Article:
By Justin Gillis
Washington Post Staff Writer
Tuesday, January 10, 2006
Shares of two biotechnology companies jumped yesterday after they reported some of the best results ever seen in treatment of a serious liver virus, the latest indication that a cure for hepatitis C could be at hand in a few years -- just in time to rescue millions of baby boomers with the ailment.
Shares of Idenix Pharmaceuticals Inc. of Cambridge, Mass., jumped 18 percent after the company reported study results for its hepatitis C treatment that were strong enough to surprise many investors. Shares of Vertex Pharmaceuticals Inc., also of Cambridge, rose a more modest 6 percent after the company reported striking results in one of its studies. Many investors had been expecting strong data from Vertex based on prior studies, and they have bid the company's stock up 216 percent in the past year.
Vertex, developing what many experts perceive to be the most potent of the new hepatitis medicines, said yesterday that when the pill was combined in a small, early-stage study with an existing treatment, the drug cut the amount of hepatitis C virus in patients' bodies to a minuscule fraction of its prior level in just two weeks of treatment. In past studies, dramatic drops in the amount of virus have been a prelude to cures in many patients, but it has often taken months if it happened at all.
"No one's ever seen anything like this," said Joshua S. Boger, chief executive of Vertex. Donald M. Jensen, a University of Chicago liver doctor and board member of the American Liver Foundation, called the data "truly exciting."
Many Americans think of hepatitis as a serious but short-term ailment they get from eating tainted food in foreign countries. That's hepatitis A. Hepatitis B and C are slower but far nastier, damaging people's livers over the course of decades until they lead to life-threatening problems such as cancer and liver failure. At least 2.7 million Americans -- nearly 1 percent of the population -- are chronically infected with hepatitis C, making it the largest blood-borne infection in the country and a looming health crisis as many of those people progress toward serious disease.
Using two anti-viral medicines that were not specifically designed to attack hepatitis C, doctors reached the point several years ago where they could eliminate the virus in roughly half of patients. But the treatment is arduous, requiring up to a year of pills and injections that can cause flu-like symptoms and other side effects. More importantly, the treatment does not work for a majority of people who have the most common strain of hepatitis C virus.
Speaking this week at an investor conference in California, several companies are laying out research plans that they believe will transform the field of hepatitis treatment over the next several years. At least a half-dozen companies appear to be closing in on new, potent treatments that were specifically designed to attack the hepatitis C virus.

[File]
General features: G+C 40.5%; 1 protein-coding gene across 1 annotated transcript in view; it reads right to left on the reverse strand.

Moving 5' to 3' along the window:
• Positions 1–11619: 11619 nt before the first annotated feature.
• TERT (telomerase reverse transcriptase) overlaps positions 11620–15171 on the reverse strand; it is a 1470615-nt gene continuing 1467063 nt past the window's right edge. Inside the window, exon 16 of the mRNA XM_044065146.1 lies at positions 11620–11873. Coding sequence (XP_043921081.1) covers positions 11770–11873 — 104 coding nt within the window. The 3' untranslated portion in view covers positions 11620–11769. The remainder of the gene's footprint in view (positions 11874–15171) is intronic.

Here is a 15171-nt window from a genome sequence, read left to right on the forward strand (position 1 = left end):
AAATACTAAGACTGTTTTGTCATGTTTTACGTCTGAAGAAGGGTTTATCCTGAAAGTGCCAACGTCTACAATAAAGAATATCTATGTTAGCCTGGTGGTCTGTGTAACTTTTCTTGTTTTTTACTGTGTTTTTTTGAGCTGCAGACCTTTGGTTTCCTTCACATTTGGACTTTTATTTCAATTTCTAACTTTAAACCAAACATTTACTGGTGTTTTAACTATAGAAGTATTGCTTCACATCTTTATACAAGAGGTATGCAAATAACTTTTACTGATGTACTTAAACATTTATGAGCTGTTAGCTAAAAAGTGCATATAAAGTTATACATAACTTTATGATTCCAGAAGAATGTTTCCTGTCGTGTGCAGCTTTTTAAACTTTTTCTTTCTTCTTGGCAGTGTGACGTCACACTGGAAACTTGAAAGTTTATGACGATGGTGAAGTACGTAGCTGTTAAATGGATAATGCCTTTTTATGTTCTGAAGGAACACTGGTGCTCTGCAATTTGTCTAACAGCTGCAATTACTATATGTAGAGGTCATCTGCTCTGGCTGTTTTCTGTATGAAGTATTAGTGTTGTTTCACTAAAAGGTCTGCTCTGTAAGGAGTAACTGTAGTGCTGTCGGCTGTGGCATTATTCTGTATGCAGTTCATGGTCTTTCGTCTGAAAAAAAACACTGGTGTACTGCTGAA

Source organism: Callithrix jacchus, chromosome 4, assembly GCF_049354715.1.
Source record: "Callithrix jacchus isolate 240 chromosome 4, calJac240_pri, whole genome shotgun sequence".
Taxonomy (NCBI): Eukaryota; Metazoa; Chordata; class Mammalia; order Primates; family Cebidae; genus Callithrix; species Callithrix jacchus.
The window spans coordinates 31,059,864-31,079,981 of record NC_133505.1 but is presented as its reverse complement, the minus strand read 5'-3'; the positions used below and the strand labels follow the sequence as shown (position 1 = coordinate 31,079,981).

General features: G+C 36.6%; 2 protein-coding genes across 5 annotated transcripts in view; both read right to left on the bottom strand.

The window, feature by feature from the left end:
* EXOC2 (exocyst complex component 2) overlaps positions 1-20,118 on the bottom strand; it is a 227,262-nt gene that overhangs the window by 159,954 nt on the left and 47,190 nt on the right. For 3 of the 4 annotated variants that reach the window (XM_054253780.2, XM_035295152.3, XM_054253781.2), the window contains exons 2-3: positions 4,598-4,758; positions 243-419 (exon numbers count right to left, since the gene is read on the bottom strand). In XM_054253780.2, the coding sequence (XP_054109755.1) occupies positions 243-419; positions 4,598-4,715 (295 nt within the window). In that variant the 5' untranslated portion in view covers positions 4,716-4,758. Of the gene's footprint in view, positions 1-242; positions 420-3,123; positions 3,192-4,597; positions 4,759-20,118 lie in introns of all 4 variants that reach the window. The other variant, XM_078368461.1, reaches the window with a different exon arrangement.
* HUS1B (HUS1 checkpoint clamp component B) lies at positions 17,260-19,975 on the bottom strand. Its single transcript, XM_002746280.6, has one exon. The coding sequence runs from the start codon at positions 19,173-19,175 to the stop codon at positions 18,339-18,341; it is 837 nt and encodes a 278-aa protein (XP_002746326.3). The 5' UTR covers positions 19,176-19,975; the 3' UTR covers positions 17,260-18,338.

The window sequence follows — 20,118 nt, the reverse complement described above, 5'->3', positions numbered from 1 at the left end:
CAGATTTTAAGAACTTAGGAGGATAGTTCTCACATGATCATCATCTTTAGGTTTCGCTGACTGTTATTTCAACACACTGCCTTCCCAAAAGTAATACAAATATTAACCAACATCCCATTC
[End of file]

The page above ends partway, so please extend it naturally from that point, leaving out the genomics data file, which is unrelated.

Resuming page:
"Just over a year ago, the hepatitis C area was one of frustration and negative news," said Colin Broom, chief scientific officer of ViroPharma Inc. of Exton, Pa., which is working on one promising treatment. "Since then, the whole area has been transformed."
ViroPharma reported no new data for its drug yesterday, but the company's shares still jumped 11 percent, apparently driven higher by investor focus on the whole category of hepatitis treatments.
The furthest-along of the new treatments is one under development by Schering-Plough Corp. of Kenilworth, N.J., which had been a leader in earlier treatments for hepatitis C. The big company -- whose shares rose 1 percent yesterday -- has launched advanced human studies of its drug, though the product may still be several years from final approval by the Food and Drug Administration.
Most of the other drugs are in early human tests, and it is far too soon to predict which might win approval. Drugs often fail in large, late-stage tests because of side effects. That happened several years ago with a hepatitis C treatment that looked promising. But liver experts believe at least some of the new drugs will win approval eventually, giving doctors treatment combinations that will cure hepatitis C in a large majority of patients.
"I think you're seeing a major advance in this field," said Eugene R. Schiff, director of the Center for Liver Diseases at the University of Miami and one of the country's leading experts on hepatitis. "Things are moving rapidly, and I would certainly encourage anyone with hepatitis C to get evaluated."
Companies are modeling their research on the previous success that drug companies had in treating AIDS. Once companies developed multiple drugs that could target the human immunodeficiency virus at different steps in its reproductive cycle, doctors achieved dramatic success in restoring patients' health. In hepatitis C, company scientists are exploiting some of the same drug-design strategies that worked against HIV.
The biggest difference is that HIV infection is permanent, and most people must take drug treatment for life to combat it. But a growing body of evidence suggests that hepatitis C can be eradicated from the body.
"This is a cure that we're working on," Broom said.